On October 4th, 2023 the United States will be conducting a nationwide test of the Emergency Alert System and Wireless Emergency Alerts. It is important that citizens with technology devices are aware of this upcoming test as all cell phones, televisions, and radios are expected to be affected.
The test is set to take place at 2:20 p.m. Eastern Time on Wednesday, October 4th 2023 and will last for 30 minutes. This is in order to ensure that during a national disaster, all electronic devices can receive the alert within ten minutes of each other.
It has been suggested that a jarring electric tone will accompany the alarm, as well as a voice stating that it is only a test and no action is required from the public.
Those who are particularly vulnerable or may be triggered by loud noises are advised to turn off their electronic devices until the alert has finished.
What is the purpose of the nationwide emergency alert test on October 4, 2023?
The nationwide emergency alert test on October 4, 2023, is being conducted by the Federal Emergency Management Agency (FEMA) in coordination with the Federal Communications Commission (FCC) to ensure that the Emergency Alert System (EAS) and Wireless Emergency Alert (WEA) systems continue to be effective means of warning the public about emergencies, particularly those that have a potential national disaster or attack. The test is intended to make sure that the alert system is ready to warn the public in the event of emergencies. The test is scheduled for October 4, 2023, at approximately 2:20 pm EDT, with a backup test date of October 11, 2023.
In order to protect citizens from a national disaster, the Federal Emergency Management Agency (FEMA) established the Emergency Alert System in 1951.
What is the difference between the Emergency Alert System (EAS) and the Wireless Emergency Alert (WEA)?
The Emergency Alert System (EAS) and the Wireless Emergency Alert (WEA) are two different systems used to alert the public about emergencies. Here are the differences between the two systems:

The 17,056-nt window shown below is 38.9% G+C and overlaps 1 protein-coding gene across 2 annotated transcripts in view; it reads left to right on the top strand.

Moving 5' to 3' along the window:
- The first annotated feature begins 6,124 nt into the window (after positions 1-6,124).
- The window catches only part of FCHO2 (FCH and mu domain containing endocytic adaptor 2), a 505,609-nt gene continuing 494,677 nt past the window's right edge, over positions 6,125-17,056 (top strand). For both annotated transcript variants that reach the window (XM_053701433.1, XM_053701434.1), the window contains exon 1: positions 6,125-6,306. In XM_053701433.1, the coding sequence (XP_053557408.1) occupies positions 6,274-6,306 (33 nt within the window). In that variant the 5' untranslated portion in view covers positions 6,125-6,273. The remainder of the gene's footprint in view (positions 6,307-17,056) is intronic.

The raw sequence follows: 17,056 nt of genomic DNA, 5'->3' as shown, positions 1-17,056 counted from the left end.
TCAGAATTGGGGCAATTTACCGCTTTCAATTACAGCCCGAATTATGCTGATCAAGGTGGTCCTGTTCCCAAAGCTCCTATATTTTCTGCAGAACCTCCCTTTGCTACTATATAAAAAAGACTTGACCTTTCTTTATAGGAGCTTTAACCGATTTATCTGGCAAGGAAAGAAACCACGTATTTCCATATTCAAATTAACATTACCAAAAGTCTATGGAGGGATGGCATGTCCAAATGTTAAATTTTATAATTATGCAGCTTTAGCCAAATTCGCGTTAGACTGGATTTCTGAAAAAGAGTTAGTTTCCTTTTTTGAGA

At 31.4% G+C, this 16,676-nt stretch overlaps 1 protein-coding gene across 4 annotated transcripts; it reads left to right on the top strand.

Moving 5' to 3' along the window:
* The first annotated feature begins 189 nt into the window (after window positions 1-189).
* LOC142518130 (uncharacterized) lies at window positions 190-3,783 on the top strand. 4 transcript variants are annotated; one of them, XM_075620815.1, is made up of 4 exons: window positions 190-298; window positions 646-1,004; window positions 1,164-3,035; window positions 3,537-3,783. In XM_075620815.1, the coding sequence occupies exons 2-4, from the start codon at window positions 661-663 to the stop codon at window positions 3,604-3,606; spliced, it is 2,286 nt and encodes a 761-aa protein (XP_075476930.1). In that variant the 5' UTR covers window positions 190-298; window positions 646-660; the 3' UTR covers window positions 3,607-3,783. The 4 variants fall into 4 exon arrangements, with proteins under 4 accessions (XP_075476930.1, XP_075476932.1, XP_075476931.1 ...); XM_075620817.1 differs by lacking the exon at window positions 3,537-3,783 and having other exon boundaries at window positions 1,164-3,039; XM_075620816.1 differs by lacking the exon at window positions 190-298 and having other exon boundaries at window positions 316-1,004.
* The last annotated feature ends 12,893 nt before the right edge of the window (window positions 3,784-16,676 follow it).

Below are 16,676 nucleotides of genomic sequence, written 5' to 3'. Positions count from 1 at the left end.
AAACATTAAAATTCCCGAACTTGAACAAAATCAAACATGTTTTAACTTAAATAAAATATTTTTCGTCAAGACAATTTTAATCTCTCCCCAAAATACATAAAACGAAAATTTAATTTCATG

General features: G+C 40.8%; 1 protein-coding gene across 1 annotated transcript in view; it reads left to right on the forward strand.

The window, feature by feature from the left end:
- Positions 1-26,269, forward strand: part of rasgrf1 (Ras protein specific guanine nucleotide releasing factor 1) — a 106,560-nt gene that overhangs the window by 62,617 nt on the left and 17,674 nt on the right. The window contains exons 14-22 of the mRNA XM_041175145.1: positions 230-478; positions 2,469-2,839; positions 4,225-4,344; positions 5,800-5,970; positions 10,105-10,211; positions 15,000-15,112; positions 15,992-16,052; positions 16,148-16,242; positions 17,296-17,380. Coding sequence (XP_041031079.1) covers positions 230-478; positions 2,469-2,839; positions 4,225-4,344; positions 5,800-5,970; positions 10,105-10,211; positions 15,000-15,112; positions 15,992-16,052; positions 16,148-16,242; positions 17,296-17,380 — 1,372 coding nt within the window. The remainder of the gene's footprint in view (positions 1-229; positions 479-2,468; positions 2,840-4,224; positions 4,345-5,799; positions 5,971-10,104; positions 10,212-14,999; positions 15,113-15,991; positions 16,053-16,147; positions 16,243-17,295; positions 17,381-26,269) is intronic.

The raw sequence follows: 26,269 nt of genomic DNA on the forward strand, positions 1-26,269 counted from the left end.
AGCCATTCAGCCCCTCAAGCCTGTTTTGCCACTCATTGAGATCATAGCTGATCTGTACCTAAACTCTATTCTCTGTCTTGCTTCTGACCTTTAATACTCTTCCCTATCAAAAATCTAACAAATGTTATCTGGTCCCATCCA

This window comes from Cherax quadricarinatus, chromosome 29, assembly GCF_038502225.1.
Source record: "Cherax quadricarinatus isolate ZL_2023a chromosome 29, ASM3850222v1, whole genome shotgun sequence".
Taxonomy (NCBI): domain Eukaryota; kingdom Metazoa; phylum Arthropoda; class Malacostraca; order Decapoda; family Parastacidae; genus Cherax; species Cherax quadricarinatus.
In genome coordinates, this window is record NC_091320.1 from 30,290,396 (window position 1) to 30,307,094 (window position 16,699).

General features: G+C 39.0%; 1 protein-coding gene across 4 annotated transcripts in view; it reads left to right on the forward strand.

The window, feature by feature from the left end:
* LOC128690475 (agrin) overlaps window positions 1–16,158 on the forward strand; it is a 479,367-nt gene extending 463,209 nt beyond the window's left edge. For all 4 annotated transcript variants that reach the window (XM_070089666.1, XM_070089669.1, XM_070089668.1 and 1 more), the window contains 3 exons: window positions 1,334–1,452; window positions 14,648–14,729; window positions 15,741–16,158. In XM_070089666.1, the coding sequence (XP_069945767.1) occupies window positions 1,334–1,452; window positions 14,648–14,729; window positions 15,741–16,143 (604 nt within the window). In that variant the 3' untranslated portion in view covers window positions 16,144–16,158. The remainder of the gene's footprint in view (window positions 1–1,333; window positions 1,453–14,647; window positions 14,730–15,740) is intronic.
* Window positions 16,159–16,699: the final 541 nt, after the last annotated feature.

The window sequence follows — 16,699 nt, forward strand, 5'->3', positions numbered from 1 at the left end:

Emergency Alert System (EAS)
- Alerts are sent to TV, radio, cable, and satellite services.
- Longer message content.
- Alerts initiated using the legacy, “over-the-air” EAS—a mechanism where alerts are distributed between and among “EAS Participants”, such as radio and television broadcasters, cable systems, satellite radio and television providers, and wireline video providers—can include a multilingual audio message, provided the entire length of that audio message (i.e., both the English and non-English portions) does not exceed roughly 90 seconds.
- The legacy EAS is incapable of distributing text.
Wireless Emergency Alert (WEA)
- Messages are sent to a mobile device.
- Message limited to 90 characters.
- Alerts are sent by authorized government alerting authorities through mobile carriers.
- Participation by wireless providers is voluntary, but those who offer the service must adhere to the technical and operational requirements established by the FCC.
- WEA messages are similar to text messages that are sent to cell phones in the vicinity of an emergency that necessitates immediate action.
In summary, while both EAS and WEA are used to alert the public about emergencies, EAS is used to send alerts to TV, radio, cable, and satellite services, while WEA is used to send alerts to mobile devices. EAS messages can be longer and include multilingual audio messages, while WEA messages are limited to 90 characters.
It is important that everyone stays aware of the upcoming test so they can be prepared for when it happens, and will know to turn off their electronic devices if they need to. The Emergency Alert System is a key component in ensuring the safety of United States citizens.
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